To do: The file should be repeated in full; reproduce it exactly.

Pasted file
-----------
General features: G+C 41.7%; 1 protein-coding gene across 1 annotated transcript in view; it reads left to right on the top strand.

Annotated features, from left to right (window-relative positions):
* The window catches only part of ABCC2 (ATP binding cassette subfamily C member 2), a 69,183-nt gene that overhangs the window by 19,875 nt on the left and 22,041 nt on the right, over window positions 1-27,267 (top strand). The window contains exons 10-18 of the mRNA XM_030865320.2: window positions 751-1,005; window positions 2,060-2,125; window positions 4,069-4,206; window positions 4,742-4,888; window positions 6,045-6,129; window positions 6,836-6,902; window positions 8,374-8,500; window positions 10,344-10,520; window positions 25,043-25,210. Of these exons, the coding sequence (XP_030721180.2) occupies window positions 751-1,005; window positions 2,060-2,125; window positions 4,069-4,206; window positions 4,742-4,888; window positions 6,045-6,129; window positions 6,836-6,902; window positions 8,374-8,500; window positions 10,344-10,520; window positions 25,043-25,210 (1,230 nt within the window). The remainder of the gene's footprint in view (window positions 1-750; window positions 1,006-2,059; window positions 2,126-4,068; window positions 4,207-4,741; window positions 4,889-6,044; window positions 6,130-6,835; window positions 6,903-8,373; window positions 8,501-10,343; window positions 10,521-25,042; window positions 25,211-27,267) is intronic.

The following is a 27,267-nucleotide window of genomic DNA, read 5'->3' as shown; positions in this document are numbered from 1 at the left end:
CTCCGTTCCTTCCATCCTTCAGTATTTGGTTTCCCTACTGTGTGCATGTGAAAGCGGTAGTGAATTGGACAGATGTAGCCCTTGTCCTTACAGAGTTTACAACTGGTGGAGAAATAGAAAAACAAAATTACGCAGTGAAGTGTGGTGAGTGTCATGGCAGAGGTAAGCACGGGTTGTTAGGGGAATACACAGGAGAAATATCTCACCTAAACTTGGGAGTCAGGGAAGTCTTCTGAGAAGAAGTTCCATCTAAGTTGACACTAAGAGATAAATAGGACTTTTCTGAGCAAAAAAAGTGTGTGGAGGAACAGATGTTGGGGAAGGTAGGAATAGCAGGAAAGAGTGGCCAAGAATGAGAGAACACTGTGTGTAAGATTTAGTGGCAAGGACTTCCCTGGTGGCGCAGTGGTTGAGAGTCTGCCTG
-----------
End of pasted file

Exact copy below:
General features: G+C 41.7%; 1 protein-coding gene across 1 annotated transcript in view; it reads left to right on the top strand.

Annotated features, from left to right (window-relative positions):
* The window catches only part of ABCC2 (ATP binding cassette subfamily C member 2), a 69,183-nt gene that overhangs the window by 19,875 nt on the left and 22,041 nt on the right, over window positions 1-27,267 (top strand). The window contains exons 10-18 of the mRNA XM_030865320.2: window positions 751-1,005; window positions 2,060-2,125; window positions 4,069-4,206; window positions 4,742-4,888; window positions 6,045-6,129; window positions 6,836-6,902; window positions 8,374-8,500; window positions 10,344-10,520; window positions 25,043-25,210. Of these exons, the coding sequence (XP_030721180.2) occupies window positions 751-1,005; window positions 2,060-2,125; window positions 4,069-4,206; window positions 4,742-4,888; window positions 6,045-6,129; window positions 6,836-6,902; window positions 8,374-8,500; window positions 10,344-10,520; window positions 25,043-25,210 (1,230 nt within the window). The remainder of the gene's footprint in view (window positions 1-750; window positions 1,006-2,059; window positions 2,126-4,068; window positions 4,207-4,741; window positions 4,889-6,044; window positions 6,130-6,835; window positions 6,903-8,373; window positions 8,501-10,343; window positions 10,521-25,042; window positions 25,211-27,267) is intronic.

The following is a 27,267-nucleotide window of genomic DNA, read 5'->3' as shown; positions in this document are numbered from 1 at the left end:
CTCCGTTCCTTCCATCCTTCAGTATTTGGTTTCCCTACTGTGTGCATGTGAAAGCGGTAGTGAATTGGACAGATGTAGCCCTTGTCCTTACAGAGTTTACAACTGGTGGAGAAATAGAAAAACAAAATTACGCAGTGAAGTGTGGTGAGTGTCATGGCAGAGGTAAGCACGGGTTGTTAGGGGAATACACAGGAGAAATATCTCACCTAAACTTGGGAGTCAGGGAAGTCTTCTGAGAAGAAGTTCCATCTAAGTTGACACTAAGAGATAAATAGGACTTTTCTGAGCAAAAAAAGTGTGTGGAGGAACAGATGTTGGGGAAGGTAGGAATAGCAGGAAAGAGTGGCCAAGAATGAGAGAACACTGTGTGTAAGATTTAGTGGCAAGGACTTCCCTGGTGGCGCAGTGGTTGAGAGTCTGCCTG